Bearface said when I started grad school last fall, “So, we’re not going to see you any more, huh?” And I scoffed and said, “No, of course not. I won’t let school do that to me. I’ll still have a life.” And then a month and a half into the semester, I fell off the face of the planet (and the internet) and landed in a pile of textbooks and cups of coffee.
I gratefully and satisfactorily survived my first semester as a grad student, adjusted my schedule and work load to be significantly (or am I being a little optimistic?) more manageable this semester, and have been back in the kitchen. My first project: pineapple buns or 菠蘿包.
Over winter break, Pretty Boy and I went to Hong Kong for two weeks. It was a spectacular trip, and Pretty Boy fell just as in love with Hong Kong as I am. And the focus of our trip, as every good trip to Hong Kong: food! We ate and ate and ate and did a pretty good job of making it through the 40 Hong Kong foods we can’t live without. Pretty Boy’s favorite: pineapple buns with Hong Kong style milk tea or 奶茶.
So once we returned home, I set out to try and recreate this Hong Kong specialty. Pineapple buns do not, as the name would suggest, contain any pineapple. They are light, sweet buns topped with a crunchy, crumbly topping that cracks when baked and resembles a pineapple. Hence the name. And they are similar to some styles of buns sold in Mexican bakeries.
After a rigorous Google search, I started out with this recipe for pineapple buns which was adapted from a video in Cantonese of a bakery owner in Hong Kong making pineapple buns. My first hurdle was the ingredients: Grams of flour? Castor sugar? Tangzhong? Edible ammonia powder!? More Google searching and some weight-to-volume conversions for common baking ingredients and I had everything figured out, except for the edible ammonia powder.
From what I read, the ammonia powder seemed to be the key to getting a good crack on the bun topping. I went to two local Asian grocery stores (United Noodles and Shuang Hur) and a drug store looking for it. No one had heard of the stuff and the lady at the drug store actually asked me if I meant baking soda. No, I did not want sodium bicarbonate, I wanted ammonium carbonate and I was getting desperate. I didn’t want to wait the time it would take to order some off the internet but I was getting close to that point until I stumbled across this webpage on leavening agents with uses and substitutes for ammonia powder. It recommended German or Scandinavian markets and to look under the name hirschhornsalz. Well, right down the street is Kramarczuk’s, an Eastern European deli and restaurant that also sells imported kitchen products including… Hirschhornsalz!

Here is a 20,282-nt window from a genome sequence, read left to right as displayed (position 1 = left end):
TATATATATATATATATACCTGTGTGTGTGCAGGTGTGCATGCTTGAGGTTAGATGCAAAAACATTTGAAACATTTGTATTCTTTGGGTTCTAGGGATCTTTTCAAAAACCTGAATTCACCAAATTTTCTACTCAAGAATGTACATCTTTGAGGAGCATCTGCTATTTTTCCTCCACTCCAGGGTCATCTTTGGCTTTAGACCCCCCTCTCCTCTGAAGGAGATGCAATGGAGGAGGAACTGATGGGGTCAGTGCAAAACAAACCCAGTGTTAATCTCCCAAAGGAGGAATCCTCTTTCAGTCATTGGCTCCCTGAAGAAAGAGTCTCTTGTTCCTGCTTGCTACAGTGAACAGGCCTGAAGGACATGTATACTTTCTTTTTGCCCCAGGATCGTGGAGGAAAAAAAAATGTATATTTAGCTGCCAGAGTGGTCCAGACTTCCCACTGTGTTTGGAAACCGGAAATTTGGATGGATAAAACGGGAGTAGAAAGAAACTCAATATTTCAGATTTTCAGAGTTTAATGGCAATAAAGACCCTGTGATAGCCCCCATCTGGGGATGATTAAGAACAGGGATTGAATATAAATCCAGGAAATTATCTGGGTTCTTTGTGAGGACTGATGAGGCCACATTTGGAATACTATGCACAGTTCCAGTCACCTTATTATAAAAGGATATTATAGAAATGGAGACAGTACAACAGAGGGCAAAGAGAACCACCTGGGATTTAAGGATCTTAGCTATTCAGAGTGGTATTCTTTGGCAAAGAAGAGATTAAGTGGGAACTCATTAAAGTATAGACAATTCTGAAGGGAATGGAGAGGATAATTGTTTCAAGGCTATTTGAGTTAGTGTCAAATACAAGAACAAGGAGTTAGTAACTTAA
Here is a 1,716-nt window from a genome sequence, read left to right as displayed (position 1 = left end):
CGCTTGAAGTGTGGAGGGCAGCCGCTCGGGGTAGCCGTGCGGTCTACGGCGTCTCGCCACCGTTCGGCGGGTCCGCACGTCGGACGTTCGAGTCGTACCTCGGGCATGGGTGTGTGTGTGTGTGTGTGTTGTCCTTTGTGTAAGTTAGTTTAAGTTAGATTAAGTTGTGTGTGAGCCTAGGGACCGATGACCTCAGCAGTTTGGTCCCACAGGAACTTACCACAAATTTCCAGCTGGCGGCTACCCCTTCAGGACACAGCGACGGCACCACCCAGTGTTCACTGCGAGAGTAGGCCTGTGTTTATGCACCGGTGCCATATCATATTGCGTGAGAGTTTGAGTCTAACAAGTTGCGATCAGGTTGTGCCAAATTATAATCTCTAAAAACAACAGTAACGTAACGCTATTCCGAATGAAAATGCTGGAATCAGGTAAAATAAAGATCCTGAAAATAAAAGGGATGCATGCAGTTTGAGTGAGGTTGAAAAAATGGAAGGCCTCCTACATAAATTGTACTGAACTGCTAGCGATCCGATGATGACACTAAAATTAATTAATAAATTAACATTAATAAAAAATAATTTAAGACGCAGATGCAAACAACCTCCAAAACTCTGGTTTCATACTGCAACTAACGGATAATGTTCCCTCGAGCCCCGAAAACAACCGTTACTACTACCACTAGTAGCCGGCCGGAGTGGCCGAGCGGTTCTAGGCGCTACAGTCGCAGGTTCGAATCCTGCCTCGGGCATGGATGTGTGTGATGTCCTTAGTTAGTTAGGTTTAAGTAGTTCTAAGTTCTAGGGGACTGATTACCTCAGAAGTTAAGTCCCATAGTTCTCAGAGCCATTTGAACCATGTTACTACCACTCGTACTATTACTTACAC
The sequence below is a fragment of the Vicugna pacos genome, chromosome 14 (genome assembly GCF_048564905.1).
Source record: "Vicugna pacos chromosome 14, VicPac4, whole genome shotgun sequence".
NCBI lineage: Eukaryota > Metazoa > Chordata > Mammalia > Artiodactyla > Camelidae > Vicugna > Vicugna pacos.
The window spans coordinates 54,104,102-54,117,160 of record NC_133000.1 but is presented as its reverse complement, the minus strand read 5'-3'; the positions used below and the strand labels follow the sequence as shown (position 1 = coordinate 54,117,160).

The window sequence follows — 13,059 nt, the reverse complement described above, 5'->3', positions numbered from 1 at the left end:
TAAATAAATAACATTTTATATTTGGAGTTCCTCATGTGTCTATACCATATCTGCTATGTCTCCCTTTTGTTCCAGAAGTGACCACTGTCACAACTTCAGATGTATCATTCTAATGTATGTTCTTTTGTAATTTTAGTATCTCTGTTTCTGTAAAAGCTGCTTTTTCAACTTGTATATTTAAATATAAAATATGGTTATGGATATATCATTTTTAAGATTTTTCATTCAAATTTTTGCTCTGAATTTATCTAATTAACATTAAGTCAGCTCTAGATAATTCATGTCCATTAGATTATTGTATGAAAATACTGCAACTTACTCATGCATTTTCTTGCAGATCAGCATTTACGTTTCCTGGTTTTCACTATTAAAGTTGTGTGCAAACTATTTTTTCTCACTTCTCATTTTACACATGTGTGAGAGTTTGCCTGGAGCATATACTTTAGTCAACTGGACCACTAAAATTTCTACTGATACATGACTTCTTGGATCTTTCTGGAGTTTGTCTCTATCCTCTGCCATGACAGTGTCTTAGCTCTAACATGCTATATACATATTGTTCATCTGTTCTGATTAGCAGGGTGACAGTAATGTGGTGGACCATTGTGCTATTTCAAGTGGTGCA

I was ready to bake. Over three weeks, it took four iterations to finally get the recipe right (and Pretty Boy has some pretty high standards). So here it is:
Ingredients for the buns:
(makes 12 buns)
3 ½ cups plus 3 tbsp bread flour
4 heaping tbsp granulated sugar
1 tsp salt
1 ½ tbsp milk powder
1 packet dry active yeast
½ cup water
½ cup milk
2 eggs plus 2 egg yolks
2 tbsp softened butter
- Make the tangzhong by placing 3 tbsp of bread flour and ½ cup water in a sauce pan. Whisk together to break up any lumps and cook over medium heat until mixture starts to thicken. Cook until it is thick enough for lines to appear and remain when stirred. Remove from heat and cool completely.
- Place dry active yeast in a bowl with a few pinches of sugar and room-temperature water to activate. Let stand for at least 10 minutes or until foamy.
- Place granulated sugar in a spice grinder or food processor and process until very fine but not all the way to powder.
- Place sugar, the rest of the beard flour, salt and milk powder in a bread maker or stand mixer fitted with the dough attachment.
- Whisk together the cooled tangzhong, milk, and eggs. Add the wet ingredients and activated yeast to the dry ingredients and knead well. (I let my stand mixer go for at least 10 minutes.) The dough will start out firm but should get softer with kneading and on the sticky side. Once the ingredients are well combined, add the butter and continue kneading. (Another 10 minutes.)
- Transfer dough to a greased bowl, cover, and let rise until doubled in size. (In a cold, Minnesota-winter kitchen, this takes 3-4 hours. The original recipe suggested 40 minutes.)
- Once dough has doubled, deflate and cut into 12 pieces. Knead each piece into a ball, cover, and let rise again until doubled in size. (Again, in my kitchen this took about 2 hours. The original recipe suggested 35 minutes. This is a good time to make the topping.)
- Make the topping and roll out thin disks of topping between plastic wrap or wax paper. Preheat oven to 410 °C.
- Once the buns have double in size, top each bun with a sheet of topping and brush liberally with egg yolk. Bake for 5 minutes, then reduce the temperature to 350 °C and bake for another 15 minutes.
Ingredients for the topping:
(makes enough topping for 16 buns if you like the topping thinner or 12 buns if you want thick topping. The topping will have a more pronounce cracked pattern if it is thinner and that’s the way we like it.)
3 tbsp softened butter
4 heaping tbsp granulated sugar
1 tbsp milk powder
1 tbsp evaporated milk
1 tsp sweetened condensed milk
1 egg yolk
¼ tsp baking powder
1 cup cake flour
¼ tsp ammonia powder
- Cream butter in a stand mixer. Process granulated sugar into very fine sugar and add to the butter.
- Add milk powder, evaporated milk, sweetened condensed milk, egg yolk, and baking powder to butter and sugar and mix well.
- Add cake flour and ammonia powder to mixture and mix well. Topping will be sticky and can be chilled to allow for easier handling.
Now to work on making a good cup of milk tea!